There are various decision plans available for students when applying to college. Not every school offers every program, and you should research your options for each school. I will go over the basic pros and cons of each program, but the ultimate choice has to be yours.
You can update your application with the committee no matter what program you choose. You simply mail in additional information as it happens, and they will attach it to your file. It is best to have everything ready when you apply, but it is acceptable to send it in if you think it will help.
Early Admissions is only offered at some colleges and is for high school juniors who are ready to apply. It requires that the student have fulfilled all college applicant requirements (including SAT exams and college essay). It would be best to wait for senior year, as your choice of colleges are limited and you will have a lot more time to perfect your application if you wait.
Applying under the Early Decision program is a huge commitment and is only recommended if you are one hundred percent sure you want to attend. The Early Decision program allows you to apply in November and hear back by mid-December. If you are accepted, you MUST attend the school. You may not attend anywhere else, and all other applications have to be withdrawn. The benefit is that you hear earlier and can show your commitment to the school. Most people do not choose this method because they like to compare financial aid packages from various schools before making a final decision. If you apply Early Decision, you may not apply early anywhere else.
There are two types of Early Action program that are offered by universities. The top three Ivy League schools offer Single Choice Early Action (SCEA), which allows applicants the benefits of Early Decision without having to commit to the school. Applicants can let the schools know if they are matriculating after they hear back from other schools they apply to. Regular Early Action allows you to apply to multiple schools early, but they all must be participants in the regular Early Action program. There are thought to be benefits to applying early (ED, EA, and EA2). The acceptance rate is higher for early programs than they are for regular admissions. However, some argue that this is the result of stronger applicants applying early. I would highly recommend applying under a SCEA program if you are confident that that school is one of your top choices. In 2013, Harvard University accepted more applicants from the early pool than from the regular pool.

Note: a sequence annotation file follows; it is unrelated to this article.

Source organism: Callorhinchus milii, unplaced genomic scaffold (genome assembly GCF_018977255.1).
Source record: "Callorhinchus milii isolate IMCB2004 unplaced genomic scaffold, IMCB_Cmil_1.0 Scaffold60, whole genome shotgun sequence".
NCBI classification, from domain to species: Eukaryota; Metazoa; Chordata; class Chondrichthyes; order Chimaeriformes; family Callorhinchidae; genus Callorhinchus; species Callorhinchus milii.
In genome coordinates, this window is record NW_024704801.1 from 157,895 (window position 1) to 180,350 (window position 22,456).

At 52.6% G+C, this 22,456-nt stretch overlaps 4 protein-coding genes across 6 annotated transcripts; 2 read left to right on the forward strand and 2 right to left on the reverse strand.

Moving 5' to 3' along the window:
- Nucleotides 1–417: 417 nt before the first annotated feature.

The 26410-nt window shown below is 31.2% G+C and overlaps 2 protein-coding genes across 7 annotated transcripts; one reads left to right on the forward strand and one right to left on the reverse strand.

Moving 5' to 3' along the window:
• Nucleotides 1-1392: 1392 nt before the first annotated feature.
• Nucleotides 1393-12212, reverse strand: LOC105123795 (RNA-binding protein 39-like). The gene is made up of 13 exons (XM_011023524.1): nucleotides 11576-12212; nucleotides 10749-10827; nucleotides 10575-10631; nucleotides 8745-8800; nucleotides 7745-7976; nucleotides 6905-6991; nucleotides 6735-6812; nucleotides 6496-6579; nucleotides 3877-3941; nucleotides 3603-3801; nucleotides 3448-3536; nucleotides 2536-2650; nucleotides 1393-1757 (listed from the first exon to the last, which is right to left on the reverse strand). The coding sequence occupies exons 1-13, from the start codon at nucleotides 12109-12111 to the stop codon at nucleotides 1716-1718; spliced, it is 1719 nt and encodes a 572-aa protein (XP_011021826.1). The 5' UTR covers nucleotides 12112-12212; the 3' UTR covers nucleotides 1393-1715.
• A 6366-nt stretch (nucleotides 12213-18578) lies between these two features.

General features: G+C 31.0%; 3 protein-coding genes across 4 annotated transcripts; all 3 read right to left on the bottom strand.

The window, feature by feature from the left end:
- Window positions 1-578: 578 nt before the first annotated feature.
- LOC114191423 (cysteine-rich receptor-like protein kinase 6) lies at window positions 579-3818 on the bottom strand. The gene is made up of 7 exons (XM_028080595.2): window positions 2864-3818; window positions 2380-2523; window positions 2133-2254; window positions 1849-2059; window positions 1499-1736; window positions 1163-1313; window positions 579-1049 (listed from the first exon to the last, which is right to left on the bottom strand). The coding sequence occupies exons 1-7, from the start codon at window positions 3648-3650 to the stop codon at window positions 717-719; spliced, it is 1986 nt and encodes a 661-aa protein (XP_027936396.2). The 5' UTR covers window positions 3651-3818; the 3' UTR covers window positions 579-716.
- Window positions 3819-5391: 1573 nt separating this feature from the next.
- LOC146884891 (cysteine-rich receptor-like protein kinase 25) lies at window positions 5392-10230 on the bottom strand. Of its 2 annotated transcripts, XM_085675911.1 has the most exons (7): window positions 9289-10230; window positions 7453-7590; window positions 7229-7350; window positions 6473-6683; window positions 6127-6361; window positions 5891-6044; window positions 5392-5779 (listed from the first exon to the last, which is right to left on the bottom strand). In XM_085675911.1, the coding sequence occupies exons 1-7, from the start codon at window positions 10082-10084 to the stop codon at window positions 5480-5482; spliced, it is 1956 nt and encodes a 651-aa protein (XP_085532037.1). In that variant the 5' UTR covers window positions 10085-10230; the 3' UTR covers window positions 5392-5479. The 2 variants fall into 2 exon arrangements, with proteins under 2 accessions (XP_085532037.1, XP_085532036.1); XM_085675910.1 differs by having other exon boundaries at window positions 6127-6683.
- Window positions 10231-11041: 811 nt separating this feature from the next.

Early Decision II
This is a program offered at a few universities, and is identical to the Early Decision program except you apply after you hear back from Early Action and Early Decision schools. You are committed to these schools similar to Early Decision schools.
Regular Admissions is the most common application timeline. The deadline is around early January, and gives you the most time to prepare your application. This is best for most applicants. If you think your first semester grades will help your chances, or are waiting for the results of a major competition you should wait for regular admissions. There is no point in applying early if you will be a better applicant in the winter.
Rolling admissions means you can apply at anytime and you will be notified as soon as they come up with a decision. This policy does not violate the restrictive early programs policies, so you can apply to a school with rolling admission and a different school with SCEA at the same time. (Applying to an international school will also not violate the early application agreements.) It is best to apply as early as possible with rolling admissions, as seats can fill up quickly in the freshmen class.